In the midst of seemingly endless life, however, we can spend so much time attempting to put bread on the table or holding a relationship together that we often neglect the necessary internal skills which help us pursue, come to know, and then sustain a marriage with the person we find on the inside. Neglecting this internal marriage, we can easily make ourselves a hostage to the externals of work and the demands of relationship. We find ourselves unable to move in these outer marriages because we have no inner foundation from which to step out with a firm persuasion. It is as if, absent a loving relationship with this inner representation of our self, we fling ourselves in all directions in our outer lives, looking for love in all the wrong places.
The Need for Silence
All of our great contemplative traditions advocate the necessity for silence in an individual life: first, for gaining a sense of discernment amid the noise and haste, second, as a basic building block of individual happiness, and third, to let this other all-seeing identity come to life and find its voice inside us. In the Buddhist tradition the ability to be happy is often translated into English as "equanimity," roughly meaning to be equal to things, to be large enough for the drama in which we find ourselves.
Almost all of our traditions of instruction in prayer, meditation or silence, be they Catholic, Buddhist or Muslim advocate seclusion or withdrawal as a first step in creating this equanimity. Small wonder we feel it goes against everything we need to do on the outside to keep our other commitments together. Intimate relationships seem to demand endless talking and passing remarks; work calls for endless meetings, phone calls and exhortations. In the two outer marriages it seems as if everything real comes from initiating something new. In the inner world we intuit something different and more difficult. It can be disconcerting or even distressing to find that this third marriage, this internal marriage, calls for a kind of cessation, a topping, a fierce form of attention that attempts to look at where all this doing arises from.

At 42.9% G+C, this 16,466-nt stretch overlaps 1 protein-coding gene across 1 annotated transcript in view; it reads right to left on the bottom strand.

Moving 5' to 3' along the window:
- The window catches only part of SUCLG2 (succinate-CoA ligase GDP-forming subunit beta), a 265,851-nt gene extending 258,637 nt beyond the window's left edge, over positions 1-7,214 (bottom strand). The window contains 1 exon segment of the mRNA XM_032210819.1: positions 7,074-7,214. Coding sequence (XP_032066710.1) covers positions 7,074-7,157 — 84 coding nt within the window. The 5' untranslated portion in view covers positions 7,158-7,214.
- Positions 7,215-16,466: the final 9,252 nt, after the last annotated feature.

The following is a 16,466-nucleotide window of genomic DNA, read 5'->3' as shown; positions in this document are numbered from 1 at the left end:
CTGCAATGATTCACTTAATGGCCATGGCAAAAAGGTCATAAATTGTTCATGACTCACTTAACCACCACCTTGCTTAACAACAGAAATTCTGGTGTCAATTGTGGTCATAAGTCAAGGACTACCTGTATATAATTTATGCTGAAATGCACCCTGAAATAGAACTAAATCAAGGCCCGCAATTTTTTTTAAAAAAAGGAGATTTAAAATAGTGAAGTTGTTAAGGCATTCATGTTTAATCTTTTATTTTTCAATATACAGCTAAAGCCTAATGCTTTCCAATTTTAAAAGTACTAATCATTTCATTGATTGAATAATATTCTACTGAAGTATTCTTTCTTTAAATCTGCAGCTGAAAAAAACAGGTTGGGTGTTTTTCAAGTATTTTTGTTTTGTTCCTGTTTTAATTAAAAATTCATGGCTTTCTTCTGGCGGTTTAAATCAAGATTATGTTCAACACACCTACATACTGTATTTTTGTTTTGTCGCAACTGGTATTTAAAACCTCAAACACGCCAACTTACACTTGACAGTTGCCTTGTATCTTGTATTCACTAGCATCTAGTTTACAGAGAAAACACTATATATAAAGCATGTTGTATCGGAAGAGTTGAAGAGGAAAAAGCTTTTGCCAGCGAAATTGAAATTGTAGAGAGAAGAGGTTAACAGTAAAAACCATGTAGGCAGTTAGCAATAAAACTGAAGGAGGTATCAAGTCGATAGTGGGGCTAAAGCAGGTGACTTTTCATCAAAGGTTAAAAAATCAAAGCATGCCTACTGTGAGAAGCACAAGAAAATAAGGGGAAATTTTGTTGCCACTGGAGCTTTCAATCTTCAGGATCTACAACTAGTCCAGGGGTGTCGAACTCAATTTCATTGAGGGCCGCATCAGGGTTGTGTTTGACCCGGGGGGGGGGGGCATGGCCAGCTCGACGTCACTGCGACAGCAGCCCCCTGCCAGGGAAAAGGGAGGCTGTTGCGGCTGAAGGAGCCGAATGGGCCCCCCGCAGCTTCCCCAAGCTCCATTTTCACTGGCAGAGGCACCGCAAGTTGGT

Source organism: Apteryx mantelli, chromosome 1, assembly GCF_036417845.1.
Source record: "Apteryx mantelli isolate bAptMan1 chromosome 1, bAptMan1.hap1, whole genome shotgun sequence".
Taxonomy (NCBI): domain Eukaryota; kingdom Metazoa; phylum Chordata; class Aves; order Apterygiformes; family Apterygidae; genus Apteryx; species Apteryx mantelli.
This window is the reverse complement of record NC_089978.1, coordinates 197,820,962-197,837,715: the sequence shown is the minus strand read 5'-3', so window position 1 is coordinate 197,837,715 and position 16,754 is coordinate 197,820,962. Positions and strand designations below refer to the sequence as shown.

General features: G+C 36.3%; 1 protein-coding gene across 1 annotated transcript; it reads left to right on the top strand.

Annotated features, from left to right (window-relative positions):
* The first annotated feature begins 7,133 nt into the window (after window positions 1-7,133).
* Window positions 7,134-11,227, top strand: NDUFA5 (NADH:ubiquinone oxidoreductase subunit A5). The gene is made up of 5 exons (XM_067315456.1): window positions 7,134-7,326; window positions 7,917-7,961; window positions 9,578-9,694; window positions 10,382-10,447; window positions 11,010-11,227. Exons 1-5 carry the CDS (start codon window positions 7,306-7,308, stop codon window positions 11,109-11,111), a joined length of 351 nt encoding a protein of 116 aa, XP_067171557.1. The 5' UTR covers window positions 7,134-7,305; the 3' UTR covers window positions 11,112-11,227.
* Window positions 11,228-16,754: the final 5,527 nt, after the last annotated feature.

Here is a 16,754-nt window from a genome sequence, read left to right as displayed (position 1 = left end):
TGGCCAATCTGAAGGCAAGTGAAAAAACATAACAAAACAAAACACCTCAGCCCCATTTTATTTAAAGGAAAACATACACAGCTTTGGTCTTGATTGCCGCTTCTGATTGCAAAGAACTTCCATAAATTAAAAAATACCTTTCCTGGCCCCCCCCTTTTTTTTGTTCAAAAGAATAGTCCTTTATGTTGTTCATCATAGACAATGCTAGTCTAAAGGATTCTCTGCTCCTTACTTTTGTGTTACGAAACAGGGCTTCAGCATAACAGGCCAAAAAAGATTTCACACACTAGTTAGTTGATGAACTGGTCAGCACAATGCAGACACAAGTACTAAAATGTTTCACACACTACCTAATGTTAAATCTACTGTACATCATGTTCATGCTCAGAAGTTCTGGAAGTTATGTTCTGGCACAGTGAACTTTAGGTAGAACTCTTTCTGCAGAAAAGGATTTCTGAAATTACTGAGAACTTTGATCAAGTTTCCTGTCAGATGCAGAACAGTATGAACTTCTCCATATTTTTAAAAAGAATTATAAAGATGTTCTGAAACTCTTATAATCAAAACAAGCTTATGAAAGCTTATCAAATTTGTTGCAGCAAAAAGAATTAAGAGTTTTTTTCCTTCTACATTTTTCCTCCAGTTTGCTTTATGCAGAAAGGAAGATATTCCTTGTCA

David Whyte is the author of nine books of poetry and four books of prose, including The Heart Aroused: Poetry and the Preservation of the Soul in Corporate America. He's also an associate fellow at Saïd Business School at the University of Oxford
The above blog is excerpted from the book The Three Marriages: Reimagining Work, Self and Relationship by David Whyte. Copyright © 2009 by David Whyte. Published courtesy of Riverhead Books, a division of Penguin Books (USA). All rights reserved.
This blog is excerpted from "The Three Marriages," by David Whyte. The full version is available in the May/June 2009 issue, Can We Change Our Stripes?: The Role of Temperament in Psychotherapy.
Photo © Loganban/Dreamstime.com